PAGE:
More specifically, Pi butchered the turtles and drank the “sweet lassi” (212) that would spurt from the turtle’s neck. Not only did turtles become Pi’s “favorite dish” (212), but it also ate everything that urtles had to offer, whether it be their liver, heart, lungs, flesh, or intestine. Pi’s methods for killing the turtles and his behavior when eating the turtles showed how Pi was slowly transforming into a version of Richard Parker. His eating habits were becoming animalistic and they continued to worsen as Pi spent more time stranded out in the Pacific.
In addition to ravenously eating his prey, Pi’s mood began to reflect the amount of food he ingested. Once Pi’s rations were gone, “anything was good to eat” (213). Instead of using his morals and sense of reasoning, Pi would Just eat nything he could find, regardless of the taste. Even Richard Parker’s feces caused Pi’s mouth to water. Pi’s need for food numbed his mind from making reasonable decisions. In Pi’s mind, everything was edible, much like how animals perceive everything to be edible. On top of atrociously killing turtles, Pi began to kill small sharks that would swim by the lifeboat.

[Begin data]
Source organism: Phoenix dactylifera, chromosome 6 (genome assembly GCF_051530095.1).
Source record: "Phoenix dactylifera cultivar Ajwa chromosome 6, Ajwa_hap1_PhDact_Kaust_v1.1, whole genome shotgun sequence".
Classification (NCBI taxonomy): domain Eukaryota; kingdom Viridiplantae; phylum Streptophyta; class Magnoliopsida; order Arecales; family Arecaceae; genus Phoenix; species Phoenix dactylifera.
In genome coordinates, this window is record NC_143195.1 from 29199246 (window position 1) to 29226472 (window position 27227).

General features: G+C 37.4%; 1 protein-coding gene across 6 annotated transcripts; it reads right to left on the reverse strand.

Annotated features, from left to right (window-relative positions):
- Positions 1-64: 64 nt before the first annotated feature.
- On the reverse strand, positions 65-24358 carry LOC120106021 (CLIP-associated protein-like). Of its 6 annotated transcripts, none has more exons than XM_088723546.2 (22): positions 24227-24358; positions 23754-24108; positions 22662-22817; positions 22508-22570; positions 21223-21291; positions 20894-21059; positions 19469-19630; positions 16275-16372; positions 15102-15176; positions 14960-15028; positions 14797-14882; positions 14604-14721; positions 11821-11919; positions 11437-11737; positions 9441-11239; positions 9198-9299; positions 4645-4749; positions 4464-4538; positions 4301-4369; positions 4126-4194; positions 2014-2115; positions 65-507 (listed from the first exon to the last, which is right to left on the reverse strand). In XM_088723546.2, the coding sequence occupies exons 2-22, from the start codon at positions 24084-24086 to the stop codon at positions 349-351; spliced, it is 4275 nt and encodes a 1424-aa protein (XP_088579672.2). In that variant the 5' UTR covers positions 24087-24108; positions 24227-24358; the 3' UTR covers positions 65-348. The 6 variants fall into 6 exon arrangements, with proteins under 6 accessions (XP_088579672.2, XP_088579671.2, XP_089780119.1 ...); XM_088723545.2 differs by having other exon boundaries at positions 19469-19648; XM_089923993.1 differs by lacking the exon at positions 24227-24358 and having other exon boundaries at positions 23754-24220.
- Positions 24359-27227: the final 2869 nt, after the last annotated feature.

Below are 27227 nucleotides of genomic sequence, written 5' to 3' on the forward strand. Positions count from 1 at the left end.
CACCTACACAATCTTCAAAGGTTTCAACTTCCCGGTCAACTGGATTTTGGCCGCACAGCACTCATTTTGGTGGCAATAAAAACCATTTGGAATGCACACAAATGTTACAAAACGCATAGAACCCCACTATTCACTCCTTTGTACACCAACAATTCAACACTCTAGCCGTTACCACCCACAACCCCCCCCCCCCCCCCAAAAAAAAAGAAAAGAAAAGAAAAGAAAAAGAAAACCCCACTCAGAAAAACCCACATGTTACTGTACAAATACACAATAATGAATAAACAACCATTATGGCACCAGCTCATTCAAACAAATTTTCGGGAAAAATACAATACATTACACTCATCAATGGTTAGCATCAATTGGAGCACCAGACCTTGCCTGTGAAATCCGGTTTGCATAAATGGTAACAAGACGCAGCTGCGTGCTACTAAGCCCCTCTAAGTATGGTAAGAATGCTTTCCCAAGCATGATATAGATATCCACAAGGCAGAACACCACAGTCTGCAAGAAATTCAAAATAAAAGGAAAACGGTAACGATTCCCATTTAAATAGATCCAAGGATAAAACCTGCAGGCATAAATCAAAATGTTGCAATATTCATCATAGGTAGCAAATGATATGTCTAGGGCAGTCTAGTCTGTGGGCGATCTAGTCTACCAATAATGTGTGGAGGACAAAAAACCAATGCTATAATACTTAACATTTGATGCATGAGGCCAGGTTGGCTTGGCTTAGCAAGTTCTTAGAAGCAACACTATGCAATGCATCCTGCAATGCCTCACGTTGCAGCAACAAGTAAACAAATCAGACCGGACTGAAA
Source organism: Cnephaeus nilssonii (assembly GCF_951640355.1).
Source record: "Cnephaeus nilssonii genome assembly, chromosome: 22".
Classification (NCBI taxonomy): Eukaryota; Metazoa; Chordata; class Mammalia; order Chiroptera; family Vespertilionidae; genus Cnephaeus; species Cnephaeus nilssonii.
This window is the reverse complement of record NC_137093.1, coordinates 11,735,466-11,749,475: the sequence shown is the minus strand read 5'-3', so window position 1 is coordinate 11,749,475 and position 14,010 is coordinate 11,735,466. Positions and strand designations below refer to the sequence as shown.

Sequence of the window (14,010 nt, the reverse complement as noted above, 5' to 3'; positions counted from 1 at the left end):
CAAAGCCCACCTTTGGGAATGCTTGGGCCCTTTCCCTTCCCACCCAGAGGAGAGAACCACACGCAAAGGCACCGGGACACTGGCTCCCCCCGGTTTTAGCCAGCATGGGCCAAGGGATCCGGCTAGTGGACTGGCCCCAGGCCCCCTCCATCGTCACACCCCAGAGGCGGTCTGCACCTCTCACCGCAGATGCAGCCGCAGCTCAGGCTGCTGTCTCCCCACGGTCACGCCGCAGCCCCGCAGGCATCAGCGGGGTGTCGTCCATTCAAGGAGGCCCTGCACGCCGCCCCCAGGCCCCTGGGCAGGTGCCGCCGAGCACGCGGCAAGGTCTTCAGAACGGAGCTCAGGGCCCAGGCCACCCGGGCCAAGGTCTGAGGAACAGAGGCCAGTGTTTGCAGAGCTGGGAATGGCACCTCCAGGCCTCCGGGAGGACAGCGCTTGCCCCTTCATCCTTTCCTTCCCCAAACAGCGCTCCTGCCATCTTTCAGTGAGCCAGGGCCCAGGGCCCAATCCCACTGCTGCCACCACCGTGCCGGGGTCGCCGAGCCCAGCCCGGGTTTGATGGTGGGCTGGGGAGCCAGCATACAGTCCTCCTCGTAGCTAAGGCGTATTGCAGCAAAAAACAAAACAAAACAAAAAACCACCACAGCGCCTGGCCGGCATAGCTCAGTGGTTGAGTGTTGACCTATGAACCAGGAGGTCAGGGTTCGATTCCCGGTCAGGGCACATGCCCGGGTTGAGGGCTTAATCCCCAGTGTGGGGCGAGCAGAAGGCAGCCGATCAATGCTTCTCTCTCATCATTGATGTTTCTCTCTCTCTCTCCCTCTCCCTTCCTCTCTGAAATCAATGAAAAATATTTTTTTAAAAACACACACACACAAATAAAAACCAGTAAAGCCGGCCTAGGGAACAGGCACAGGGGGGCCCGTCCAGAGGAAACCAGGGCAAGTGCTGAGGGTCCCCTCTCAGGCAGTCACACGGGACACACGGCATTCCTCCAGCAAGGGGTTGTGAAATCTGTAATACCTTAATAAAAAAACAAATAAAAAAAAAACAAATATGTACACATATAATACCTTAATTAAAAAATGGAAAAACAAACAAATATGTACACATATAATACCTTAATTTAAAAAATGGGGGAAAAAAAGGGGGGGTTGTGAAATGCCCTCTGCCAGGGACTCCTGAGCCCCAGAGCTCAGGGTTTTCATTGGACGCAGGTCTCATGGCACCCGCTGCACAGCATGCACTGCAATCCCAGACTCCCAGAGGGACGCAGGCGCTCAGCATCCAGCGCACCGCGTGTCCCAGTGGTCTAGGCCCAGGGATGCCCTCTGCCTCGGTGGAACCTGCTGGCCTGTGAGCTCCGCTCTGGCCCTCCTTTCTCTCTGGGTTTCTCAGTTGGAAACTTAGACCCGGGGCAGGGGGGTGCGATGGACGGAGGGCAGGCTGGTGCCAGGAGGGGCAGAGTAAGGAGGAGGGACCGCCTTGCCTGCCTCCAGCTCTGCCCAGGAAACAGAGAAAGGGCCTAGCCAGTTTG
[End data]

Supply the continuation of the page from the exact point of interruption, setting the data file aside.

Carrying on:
Instead of fishing for these sharks, Pi would “catch [the sharks] with [his] bare hands” (219) and eat their flesh. This sort of behavior Pi demonstrated further proves how his eating habits resemble those of Richard Parker. Whenever Pi would throw the tiger its ortion of the prey, Richard Parker would “attack immediately’ (219) by striking the animal with his forepaws. Similarly, Pi is beginning to “attack” his prey with his hands, and then devour it. Pi also reached a point where he, himself, realized how his eating habits resembled Richard Parker’s.
He became known of “how low [he] had sunk” when he compared his eating to the tiger’s. Both ate their food with a “noisy, frantic, unchewing wolfing-down” (225) nature. Even though at that point of Pi’s journey he seemed to have become a completely new individual, Pi still had some of his morals intact. When Pi became temporarily blind, a French cook boarded the lifeboat and began to talk to him. At the time, Pi thought that he was talking to Richard Parker. Pi and the cook discussed food, and the cooks view on food caused Pi to feel “sick” (245).